[Sca-cooks] rice cooked in yogurt?
cmupythia at cmu.edu
Wed Feb 29 10:09:50 PST 2012
Most store bought yogurt contains gelatin to give it that thick consistency.
When I've made yogurt at home, it's been of an appropriate consistency to use as described.
From: sca-cooks-bounces at lists.ansteorra.org [sca-cooks-bounces at lists.ansteorra.org] on behalf of David Walddon [david at vastrepast.com]
Sent: Wednesday, February 29, 2012 1:03 PM
To: Cooks within the SCA
Subject: Re: [Sca-cooks] rice cooked in yogurt?
My thought is the yogurt is translated wrong or that the yogurt they are thinking of is much thinner than what we think of as yogurt. It could be cultured milk products that are yogurt like but not as firm as modern yogurt. Then it would not scald.
You can cook rice in milk or cream without it scalding.
On Feb 28, 2012, at 7:57 PM, Sayyeda al-Kaslaania wrote:
> How can this work? Soaking the rice in warm water before cooking would help, but the yogurt would still scald before the rice cooks. I could see adding a cup of the broth back into the pot, but this translation clearly says to remove the broth. Thoughts?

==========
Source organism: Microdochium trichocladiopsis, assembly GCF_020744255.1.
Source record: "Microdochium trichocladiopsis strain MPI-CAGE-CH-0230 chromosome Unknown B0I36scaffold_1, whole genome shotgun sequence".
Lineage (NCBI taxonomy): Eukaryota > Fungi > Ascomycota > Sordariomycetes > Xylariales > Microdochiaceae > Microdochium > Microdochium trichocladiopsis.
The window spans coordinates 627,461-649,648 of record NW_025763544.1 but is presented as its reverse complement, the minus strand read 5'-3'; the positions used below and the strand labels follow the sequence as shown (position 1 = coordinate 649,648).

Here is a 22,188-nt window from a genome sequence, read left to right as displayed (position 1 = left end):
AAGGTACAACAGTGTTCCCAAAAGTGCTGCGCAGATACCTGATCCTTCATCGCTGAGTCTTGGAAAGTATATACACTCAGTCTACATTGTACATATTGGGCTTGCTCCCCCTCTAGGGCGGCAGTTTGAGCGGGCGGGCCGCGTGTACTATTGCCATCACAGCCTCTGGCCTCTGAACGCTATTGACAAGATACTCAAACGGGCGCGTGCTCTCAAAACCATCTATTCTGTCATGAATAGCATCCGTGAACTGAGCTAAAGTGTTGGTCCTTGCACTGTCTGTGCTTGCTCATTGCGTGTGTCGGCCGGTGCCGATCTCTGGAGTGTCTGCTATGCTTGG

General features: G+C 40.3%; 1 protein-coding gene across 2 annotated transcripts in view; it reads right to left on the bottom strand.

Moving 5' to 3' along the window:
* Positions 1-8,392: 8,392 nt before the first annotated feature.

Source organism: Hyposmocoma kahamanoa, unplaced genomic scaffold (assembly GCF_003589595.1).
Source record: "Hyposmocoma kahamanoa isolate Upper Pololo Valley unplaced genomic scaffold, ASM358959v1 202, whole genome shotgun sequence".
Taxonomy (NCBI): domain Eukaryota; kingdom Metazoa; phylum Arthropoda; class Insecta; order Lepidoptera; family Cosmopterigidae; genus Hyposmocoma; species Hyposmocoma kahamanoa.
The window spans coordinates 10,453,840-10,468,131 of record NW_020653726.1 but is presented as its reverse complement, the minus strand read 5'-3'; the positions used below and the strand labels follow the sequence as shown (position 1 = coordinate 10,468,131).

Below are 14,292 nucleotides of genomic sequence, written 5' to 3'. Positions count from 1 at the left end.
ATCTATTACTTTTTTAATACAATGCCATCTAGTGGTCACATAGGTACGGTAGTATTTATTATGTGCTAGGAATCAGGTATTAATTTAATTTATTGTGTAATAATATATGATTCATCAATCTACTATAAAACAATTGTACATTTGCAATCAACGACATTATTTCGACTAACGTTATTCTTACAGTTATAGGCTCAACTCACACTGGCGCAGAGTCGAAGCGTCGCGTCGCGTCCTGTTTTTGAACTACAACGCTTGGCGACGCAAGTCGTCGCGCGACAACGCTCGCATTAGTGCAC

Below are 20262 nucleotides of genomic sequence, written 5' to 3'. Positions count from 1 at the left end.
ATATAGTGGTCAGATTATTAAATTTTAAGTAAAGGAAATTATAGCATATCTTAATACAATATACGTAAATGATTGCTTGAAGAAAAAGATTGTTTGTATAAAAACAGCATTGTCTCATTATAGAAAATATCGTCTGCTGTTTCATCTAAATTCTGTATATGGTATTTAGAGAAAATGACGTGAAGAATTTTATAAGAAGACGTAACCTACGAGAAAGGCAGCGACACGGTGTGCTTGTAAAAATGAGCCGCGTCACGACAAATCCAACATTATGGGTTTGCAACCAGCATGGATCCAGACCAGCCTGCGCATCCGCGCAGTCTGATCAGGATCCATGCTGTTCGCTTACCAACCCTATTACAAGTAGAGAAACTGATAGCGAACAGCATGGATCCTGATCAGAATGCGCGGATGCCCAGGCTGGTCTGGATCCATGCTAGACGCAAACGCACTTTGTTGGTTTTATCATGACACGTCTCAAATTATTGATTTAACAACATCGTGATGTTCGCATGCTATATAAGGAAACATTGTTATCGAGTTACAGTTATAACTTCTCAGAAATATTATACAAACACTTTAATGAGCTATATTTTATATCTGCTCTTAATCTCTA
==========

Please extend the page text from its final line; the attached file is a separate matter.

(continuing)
> Sayyeda al-Kaslaania
> 39. /Labaniyya R//u-miyya/: Greek (or Byzantine) yogurt stew
> A pound of meat is parboiled to eliminate the stench, until it is cooked halfway through; then the chopped leaves of chard are added and cooked. When everything is cooked, the meat, the broth, and chard are removed from the pot and pound of yogurt and a half /u-qiya/ of rice are poured [into the pot] and mixed together so that rice is cooked. At this point the meat and chard are added back, together with a small quantity of broth, and cooked with mint leaves. After having transferred [the contents of the pot] to a plate [/zubdiyya/], the [dish] is sprinkled with crushed garlic. This can be prepared with turnips in place of the chard.
> From: Zaouali, Lilia, and M.B. DeBevoise (trans.). /Medieval Cuisine of the Islamic World: A concise history with 174 recipes/.University of California Press: Berkley, 2007. The recipe is translated from a thirteenth century Syrian text called (in transliterated English) /Kitab al-Wusla il//a-al-habi-b fi-wasf al-tayyiba-t wa-l-ti-b/("The Book of Relation with the Beloved in the Description of the Best Dishes and Spices"). This was translated into Italian and then into English.
> During this period, rice was "typically husked white rice (/aruzz abyad maqshur/)," according to Mark Nesbitt, et. al. in "History of Rice in Western and Central Asia" <http://www.ancientgrains.org/rice2010nesbitt.pdf.pdf> (Opens a .pdf.)
> Sca-cooks mailing list
> Sca-cooks at lists.ansteorra.org
Sca-cooks mailing list
Sca-cooks at lists.ansteorra.org
More information about the Sca-cooks